Beyond the dividing lines
The Kronos Quartet has been entering into unusual collaborations since 1973. There can scarcely be a region of the world to which the four Americans, led by violinist David Harrington, have not paid a musical visit. But the CD they have recorded with the Persian sisters Mahsa and Marjan Vahdat might still occupy a special place in their immense catalogue of work – partly due to its spiritual depth, but also because of the controversial nature of any collaboration between Iran and the United States.
Right at the start of the interview, Mahsa Vahdat makes it clear that: "We arenʹt trying to convey any political slogans with our work. But our message is: all restrictions that politicians try to place on us, all walls, dividing lines, antagonisms, can be overcome by art and music."
Their first encounter with the Kronos Quartet was in 2016, when Mahsa Vahdat met the composer and arranger Sahba Aminikia in San Francisco, the city she now calls home. Aminikia had worked with the four string players before, and introduced them to the sisters. "The chemistry just worked," Vahdat recalls.
Delicate interplay between poetry and music
The following year, Aminikia arranged three pieces for voice and quartet. The Norwegian producer Erik Hillestad from the KKV label, with whom both Mahsa and Marjan Vahdat had already been recording for several years, heard the result and loved it; he wanted to produce a whole album with both sisters and the Americans. Then began the long process of working up the repertoire in Oslo.
"Of course there were challenges," says Vahdat. The CD wasnʹt her first U.S.-Iranian collaboration; in the past, she had also worked with the bluesman Mighty Sam McClain. "The slow opening sequences, which are quite free rhythmically – theyʹre called Avaz in Persian music – were something we had to do a lot of detailed work on. But challenges like that are necessary; the result has no meaning without them. We rehearsed for two years before we started recording in the wonderful acoustics of the Kulturkirken Jakob in Oslo. The more we got to know each other, the more new sounds we discovered. Time and maturation played a big role."
These things were quite central to the process, because each delicate interplay between poetry and music had to be "got by listening": all the pieces go back to melodies that Vahdat wrote in the spirit of Persian classical music and folklore. "I create new things out of these old scales, fit them to my own aesthetic way of thinking, my own expression. And I also give pieces a regional flavour, as in the song ʹFar Away Glaceʹ, which is based on music from Khorasan," she explains.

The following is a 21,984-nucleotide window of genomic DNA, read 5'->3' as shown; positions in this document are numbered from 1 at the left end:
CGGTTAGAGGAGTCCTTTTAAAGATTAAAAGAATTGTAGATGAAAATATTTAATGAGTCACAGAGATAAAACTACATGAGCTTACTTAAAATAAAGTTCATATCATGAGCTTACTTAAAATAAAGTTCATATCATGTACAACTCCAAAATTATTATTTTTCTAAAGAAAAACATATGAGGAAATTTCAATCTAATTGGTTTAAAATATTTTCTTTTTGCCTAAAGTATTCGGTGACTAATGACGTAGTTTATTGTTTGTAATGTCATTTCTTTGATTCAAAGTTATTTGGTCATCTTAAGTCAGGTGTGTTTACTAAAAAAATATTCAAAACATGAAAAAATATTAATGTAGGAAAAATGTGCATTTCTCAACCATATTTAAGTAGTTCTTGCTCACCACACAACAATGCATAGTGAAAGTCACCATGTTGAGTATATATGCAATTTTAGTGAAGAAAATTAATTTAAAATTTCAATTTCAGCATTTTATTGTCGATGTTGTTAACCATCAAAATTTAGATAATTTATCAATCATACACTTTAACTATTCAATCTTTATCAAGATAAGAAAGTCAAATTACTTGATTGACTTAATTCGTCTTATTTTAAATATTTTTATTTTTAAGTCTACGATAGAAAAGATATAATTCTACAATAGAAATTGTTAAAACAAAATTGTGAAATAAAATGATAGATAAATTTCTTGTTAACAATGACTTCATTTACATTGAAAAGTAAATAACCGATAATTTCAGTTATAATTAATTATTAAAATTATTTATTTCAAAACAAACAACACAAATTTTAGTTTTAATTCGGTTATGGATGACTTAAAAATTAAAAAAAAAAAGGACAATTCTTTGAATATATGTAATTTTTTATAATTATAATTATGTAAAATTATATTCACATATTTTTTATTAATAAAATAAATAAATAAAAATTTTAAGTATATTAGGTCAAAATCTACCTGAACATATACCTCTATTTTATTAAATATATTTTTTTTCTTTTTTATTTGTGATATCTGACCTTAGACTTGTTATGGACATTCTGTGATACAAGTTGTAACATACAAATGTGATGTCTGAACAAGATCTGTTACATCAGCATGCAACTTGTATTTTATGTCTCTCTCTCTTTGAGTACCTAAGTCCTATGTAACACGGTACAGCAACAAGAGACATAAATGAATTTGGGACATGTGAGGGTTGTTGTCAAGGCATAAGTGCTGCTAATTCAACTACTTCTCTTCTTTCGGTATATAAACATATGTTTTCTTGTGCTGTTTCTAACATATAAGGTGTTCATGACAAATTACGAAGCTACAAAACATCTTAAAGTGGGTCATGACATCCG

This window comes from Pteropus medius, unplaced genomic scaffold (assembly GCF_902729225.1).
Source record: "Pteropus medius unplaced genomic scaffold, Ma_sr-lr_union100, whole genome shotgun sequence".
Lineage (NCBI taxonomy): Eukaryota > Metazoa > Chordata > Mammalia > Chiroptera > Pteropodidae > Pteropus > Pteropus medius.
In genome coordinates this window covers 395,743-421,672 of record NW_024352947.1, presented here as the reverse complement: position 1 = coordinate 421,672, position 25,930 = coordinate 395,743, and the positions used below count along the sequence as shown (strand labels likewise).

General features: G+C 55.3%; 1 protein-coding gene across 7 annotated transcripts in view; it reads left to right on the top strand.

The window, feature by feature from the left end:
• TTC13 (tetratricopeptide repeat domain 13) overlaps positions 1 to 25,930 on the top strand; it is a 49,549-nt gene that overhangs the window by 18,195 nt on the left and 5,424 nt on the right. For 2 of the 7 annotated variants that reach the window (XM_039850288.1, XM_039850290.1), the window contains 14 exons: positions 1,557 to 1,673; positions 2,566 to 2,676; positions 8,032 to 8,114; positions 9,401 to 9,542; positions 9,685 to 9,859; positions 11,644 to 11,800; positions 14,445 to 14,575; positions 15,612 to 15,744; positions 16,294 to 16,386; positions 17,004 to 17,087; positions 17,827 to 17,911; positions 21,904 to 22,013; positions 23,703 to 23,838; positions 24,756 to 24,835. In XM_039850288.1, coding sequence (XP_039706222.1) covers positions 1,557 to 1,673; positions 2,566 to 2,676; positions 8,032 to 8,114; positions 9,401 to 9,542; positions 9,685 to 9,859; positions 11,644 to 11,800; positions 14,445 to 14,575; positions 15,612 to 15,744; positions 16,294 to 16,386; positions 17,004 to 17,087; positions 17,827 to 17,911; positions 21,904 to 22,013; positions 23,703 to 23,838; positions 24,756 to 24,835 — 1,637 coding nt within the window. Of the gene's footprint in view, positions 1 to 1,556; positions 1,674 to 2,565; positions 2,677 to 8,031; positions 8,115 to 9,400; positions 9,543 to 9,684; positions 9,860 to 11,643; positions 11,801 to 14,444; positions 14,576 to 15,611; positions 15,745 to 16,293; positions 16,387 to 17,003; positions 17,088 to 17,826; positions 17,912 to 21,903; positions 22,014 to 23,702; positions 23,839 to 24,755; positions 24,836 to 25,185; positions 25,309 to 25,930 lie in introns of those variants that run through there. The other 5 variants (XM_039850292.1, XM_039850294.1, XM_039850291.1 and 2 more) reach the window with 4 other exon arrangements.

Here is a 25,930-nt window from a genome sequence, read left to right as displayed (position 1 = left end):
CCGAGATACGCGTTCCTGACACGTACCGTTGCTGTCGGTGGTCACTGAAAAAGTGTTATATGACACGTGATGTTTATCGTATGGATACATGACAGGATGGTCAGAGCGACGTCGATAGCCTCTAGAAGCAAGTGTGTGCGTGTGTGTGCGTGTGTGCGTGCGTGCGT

In the spirit of Rumi
Her melodies are a vehicle for the 800-year-old poetry of the Sufi poets Rumi and Hafez, but also contemporary verses by Mohammad Ibrahim Jafari, Atabak Elyasi and Forough Farrokhzad. The last of these has an exceptional position in Iranian poetry: she was already writing from a very feminine perspective 50 years ago, and so has become a symbolic figure in todayʹs Iran, in the era of restrictions on women in Iranian society.
"But the old and the new verses have a lot in common," says Vahdat. "Hafez, too, denounced hypocrisy and the misuse of religion to control people." She is particularly inspired by the two-faced, "floating" character of the love-poem, in which the physical and the spiritual are mixed, with physical attributes like the hair of the beloved also acting as a metaphor for something divine.
"My sister and I spent many years searching for a way to convey spirituality and longing in our singing. Many of our listeners arenʹt Iranian, they donʹt know anything about these poems, but they should understand them all the same. I believe the Kronos Quartet has been able to pick up on the spiritual mood of these poems, without necessarily understanding the words." And how does the result sound?
A feeling of "placelessness"
When Mahsa and Marjan Vahdat sing rhythmically free, soulful vocal lamentations, the string players sometimes merely provide smoky drones and single, lasting notes, as in Farrokhzadʹs "The Sun Rises". Elsewhere, there is an elaborate score that uses pizzicato and impressionistic harmonies reminiscent of Ravel ("I Was Dead"). "Vanishing Lines" puts you in mind of a quartet movement from the western Romantic period. And dance-like touches lighten the serious repertoire in "Fate Astray". The pieces are also enlivened by the interplay between the two sistersʹ voices: Mahsa with her more lyrical tone, trained in Persian classical music, and Marjan, who can bring in regional colour and imitate accents – with a "fearless expressivity," as her sister puts it.
The album is an intense dialogue between two cultures that in day-to-day political life are arch enemies. Which is what led to its title, "Placeless". It is taken from a Rumi poem from the Divan-e Shams-e Tabrizi, in which the Sufi poet says that he feels he doesnʹt belong to any religion, any geographical place, neither the earth nor the firmament. He ends with the famous verse: "My place is the placeless, my trace is the traceless."
For Mahsa Vahdat, this reflects the character of this project perfectly: "It means existing in a place beyond all borders, not having any shackles. That has always been the philosophy of the Kronos Quartet and now of our work together. Itʹs important for me, too: the past few years Iʹve travelled a lot, Iʹm always on the move, since I canʹt work in my homeland. Yes, my roots lie in Iran, but I can become one with listeners all over the world. The place where I sing then becomes my home, and at the same time I have that feeling of ʹplacelessnessʹ."
© Qantara.de 2019
Translated from the German by Ruth Martin